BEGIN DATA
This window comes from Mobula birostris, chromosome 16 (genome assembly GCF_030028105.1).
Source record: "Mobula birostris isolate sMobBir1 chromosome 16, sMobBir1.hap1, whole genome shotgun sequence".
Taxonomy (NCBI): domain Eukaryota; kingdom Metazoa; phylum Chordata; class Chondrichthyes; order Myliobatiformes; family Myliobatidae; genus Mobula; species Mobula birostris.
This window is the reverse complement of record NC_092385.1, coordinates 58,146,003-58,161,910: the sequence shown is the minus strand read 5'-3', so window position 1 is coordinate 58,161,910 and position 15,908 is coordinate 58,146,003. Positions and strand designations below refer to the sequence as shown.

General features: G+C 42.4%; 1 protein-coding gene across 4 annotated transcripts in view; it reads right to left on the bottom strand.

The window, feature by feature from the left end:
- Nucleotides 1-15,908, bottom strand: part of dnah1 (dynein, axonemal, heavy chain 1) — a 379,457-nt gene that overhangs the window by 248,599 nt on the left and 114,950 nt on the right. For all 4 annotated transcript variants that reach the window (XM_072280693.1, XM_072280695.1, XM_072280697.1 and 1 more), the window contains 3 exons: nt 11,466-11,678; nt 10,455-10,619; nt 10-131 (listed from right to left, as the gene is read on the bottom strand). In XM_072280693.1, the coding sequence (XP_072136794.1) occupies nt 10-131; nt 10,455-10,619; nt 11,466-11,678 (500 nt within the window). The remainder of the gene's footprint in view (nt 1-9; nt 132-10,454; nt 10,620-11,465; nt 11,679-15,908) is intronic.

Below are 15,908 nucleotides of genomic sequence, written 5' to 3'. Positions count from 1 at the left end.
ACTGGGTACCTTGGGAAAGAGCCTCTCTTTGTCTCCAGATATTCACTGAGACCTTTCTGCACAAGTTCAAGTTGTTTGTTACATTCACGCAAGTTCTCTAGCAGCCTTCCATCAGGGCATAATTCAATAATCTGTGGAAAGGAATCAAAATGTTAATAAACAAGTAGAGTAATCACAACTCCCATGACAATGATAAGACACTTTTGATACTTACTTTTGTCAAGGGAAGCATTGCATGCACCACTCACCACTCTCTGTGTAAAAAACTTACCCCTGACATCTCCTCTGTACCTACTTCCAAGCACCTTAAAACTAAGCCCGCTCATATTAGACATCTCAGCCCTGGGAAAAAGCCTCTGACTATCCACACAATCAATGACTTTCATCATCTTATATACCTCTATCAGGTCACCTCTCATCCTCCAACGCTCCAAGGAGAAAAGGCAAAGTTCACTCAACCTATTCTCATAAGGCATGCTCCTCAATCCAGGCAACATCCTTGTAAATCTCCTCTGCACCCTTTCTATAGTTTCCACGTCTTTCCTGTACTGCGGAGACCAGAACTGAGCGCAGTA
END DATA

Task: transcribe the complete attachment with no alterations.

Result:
This window comes from Mobula birostris, chromosome 16 (genome assembly GCF_030028105.1).
Source record: "Mobula birostris isolate sMobBir1 chromosome 16, sMobBir1.hap1, whole genome shotgun sequence".
Taxonomy (NCBI): domain Eukaryota; kingdom Metazoa; phylum Chordata; class Chondrichthyes; order Myliobatiformes; family Myliobatidae; genus Mobula; species Mobula birostris.
This window is the reverse complement of record NC_092385.1, coordinates 58,146,003-58,161,910: the sequence shown is the minus strand read 5'-3', so window position 1 is coordinate 58,161,910 and position 15,908 is coordinate 58,146,003. Positions and strand designations below refer to the sequence as shown.

General features: G+C 42.4%; 1 protein-coding gene across 4 annotated transcripts in view; it reads right to left on the bottom strand.

The window, feature by feature from the left end:
- Nucleotides 1-15,908, bottom strand: part of dnah1 (dynein, axonemal, heavy chain 1) — a 379,457-nt gene that overhangs the window by 248,599 nt on the left and 114,950 nt on the right. For all 4 annotated transcript variants that reach the window (XM_072280693.1, XM_072280695.1, XM_072280697.1 and 1 more), the window contains 3 exons: nt 11,466-11,678; nt 10,455-10,619; nt 10-131 (listed from right to left, as the gene is read on the bottom strand). In XM_072280693.1, the coding sequence (XP_072136794.1) occupies nt 10-131; nt 10,455-10,619; nt 11,466-11,678 (500 nt within the window). The remainder of the gene's footprint in view (nt 1-9; nt 132-10,454; nt 10,620-11,465; nt 11,679-15,908) is intronic.

Below are 15,908 nucleotides of genomic sequence, written 5' to 3'. Positions count from 1 at the left end.
ACTGGGTACCTTGGGAAAGAGCCTCTCTTTGTCTCCAGATATTCACTGAGACCTTTCTGCACAAGTTCAAGTTGTTTGTTACATTCACGCAAGTTCTCTAGCAGCCTTCCATCAGGGCATAATTCAATAATCTGTGGAAAGGAATCAAAATGTTAATAAACAAGTAGAGTAATCACAACTCCCATGACAATGATAAGACACTTTTGATACTTACTTTTGTCAAGGGAAGCATTGCATGCACCACTCACCACTCTCTGTGTAAAAAACTTACCCCTGACATCTCCTCTGTACCTACTTCCAAGCACCTTAAAACTAAGCCCGCTCATATTAGACATCTCAGCCCTGGGAAAAAGCCTCTGACTATCCACACAATCAATGACTTTCATCATCTTATATACCTCTATCAGGTCACCTCTCATCCTCCAACGCTCCAAGGAGAAAAGGCAAAGTTCACTCAACCTATTCTCATAAGGCATGCTCCTCAATCCAGGCAACATCCTTGTAAATCTCCTCTGCACCCTTTCTATAGTTTCCACGTCTTTCCTGTACTGCGGAGACCAGAACTGAGCGCAGTA